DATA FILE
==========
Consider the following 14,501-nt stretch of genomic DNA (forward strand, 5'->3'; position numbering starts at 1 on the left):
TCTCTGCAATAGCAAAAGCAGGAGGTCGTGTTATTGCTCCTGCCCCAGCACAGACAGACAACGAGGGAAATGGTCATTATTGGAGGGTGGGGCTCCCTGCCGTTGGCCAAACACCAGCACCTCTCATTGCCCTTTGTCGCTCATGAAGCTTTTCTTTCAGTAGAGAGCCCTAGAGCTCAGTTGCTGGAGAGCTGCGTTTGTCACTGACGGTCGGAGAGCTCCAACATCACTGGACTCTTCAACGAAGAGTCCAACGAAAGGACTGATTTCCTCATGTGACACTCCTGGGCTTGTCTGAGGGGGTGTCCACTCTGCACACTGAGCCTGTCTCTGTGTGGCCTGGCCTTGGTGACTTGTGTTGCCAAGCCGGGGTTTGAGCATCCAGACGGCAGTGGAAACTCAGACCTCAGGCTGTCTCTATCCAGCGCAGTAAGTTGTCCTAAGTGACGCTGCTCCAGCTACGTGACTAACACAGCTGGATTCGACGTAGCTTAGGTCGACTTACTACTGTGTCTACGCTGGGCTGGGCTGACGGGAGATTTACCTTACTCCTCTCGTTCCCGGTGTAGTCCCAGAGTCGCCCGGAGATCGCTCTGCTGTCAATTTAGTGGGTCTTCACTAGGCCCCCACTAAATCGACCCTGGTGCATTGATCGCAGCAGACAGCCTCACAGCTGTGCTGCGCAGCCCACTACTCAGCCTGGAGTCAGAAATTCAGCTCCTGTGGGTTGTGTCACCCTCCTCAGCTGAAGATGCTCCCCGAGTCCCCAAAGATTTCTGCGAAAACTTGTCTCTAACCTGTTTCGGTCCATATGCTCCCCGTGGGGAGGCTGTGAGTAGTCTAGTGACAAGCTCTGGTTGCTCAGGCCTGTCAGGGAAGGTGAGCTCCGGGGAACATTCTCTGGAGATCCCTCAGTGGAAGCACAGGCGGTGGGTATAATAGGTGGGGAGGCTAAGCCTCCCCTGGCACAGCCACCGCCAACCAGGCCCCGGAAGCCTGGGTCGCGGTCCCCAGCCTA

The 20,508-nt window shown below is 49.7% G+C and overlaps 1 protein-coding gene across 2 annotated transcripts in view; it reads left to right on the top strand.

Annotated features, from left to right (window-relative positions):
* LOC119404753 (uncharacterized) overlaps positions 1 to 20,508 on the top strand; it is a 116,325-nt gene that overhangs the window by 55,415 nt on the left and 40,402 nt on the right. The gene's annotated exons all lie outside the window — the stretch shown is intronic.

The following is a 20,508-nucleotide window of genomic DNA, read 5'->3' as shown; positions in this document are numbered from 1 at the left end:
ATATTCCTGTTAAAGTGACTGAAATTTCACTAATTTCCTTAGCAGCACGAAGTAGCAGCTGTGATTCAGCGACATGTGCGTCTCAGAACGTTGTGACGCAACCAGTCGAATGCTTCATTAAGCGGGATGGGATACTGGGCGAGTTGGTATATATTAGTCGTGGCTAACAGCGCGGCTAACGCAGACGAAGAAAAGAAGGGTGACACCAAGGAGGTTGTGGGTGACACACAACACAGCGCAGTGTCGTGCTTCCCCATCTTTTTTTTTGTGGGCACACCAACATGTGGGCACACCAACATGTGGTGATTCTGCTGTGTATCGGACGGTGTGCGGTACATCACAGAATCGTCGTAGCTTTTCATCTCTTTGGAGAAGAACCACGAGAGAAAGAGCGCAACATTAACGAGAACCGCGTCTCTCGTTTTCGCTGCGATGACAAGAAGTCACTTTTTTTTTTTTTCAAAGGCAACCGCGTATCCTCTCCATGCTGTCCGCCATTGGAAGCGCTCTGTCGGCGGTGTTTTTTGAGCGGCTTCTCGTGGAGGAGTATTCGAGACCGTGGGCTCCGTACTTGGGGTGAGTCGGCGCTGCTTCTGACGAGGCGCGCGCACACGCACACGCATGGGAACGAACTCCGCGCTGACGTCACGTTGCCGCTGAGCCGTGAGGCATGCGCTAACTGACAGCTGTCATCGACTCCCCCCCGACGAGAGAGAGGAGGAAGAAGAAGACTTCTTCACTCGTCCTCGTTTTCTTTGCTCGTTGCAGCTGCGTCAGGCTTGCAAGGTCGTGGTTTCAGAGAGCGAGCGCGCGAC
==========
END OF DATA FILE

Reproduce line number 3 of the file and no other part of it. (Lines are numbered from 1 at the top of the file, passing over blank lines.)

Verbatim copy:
The 20,508-nt window shown below is 49.7% G+C and overlaps 1 protein-coding gene across 2 annotated transcripts in view; it reads left to right on the top strand.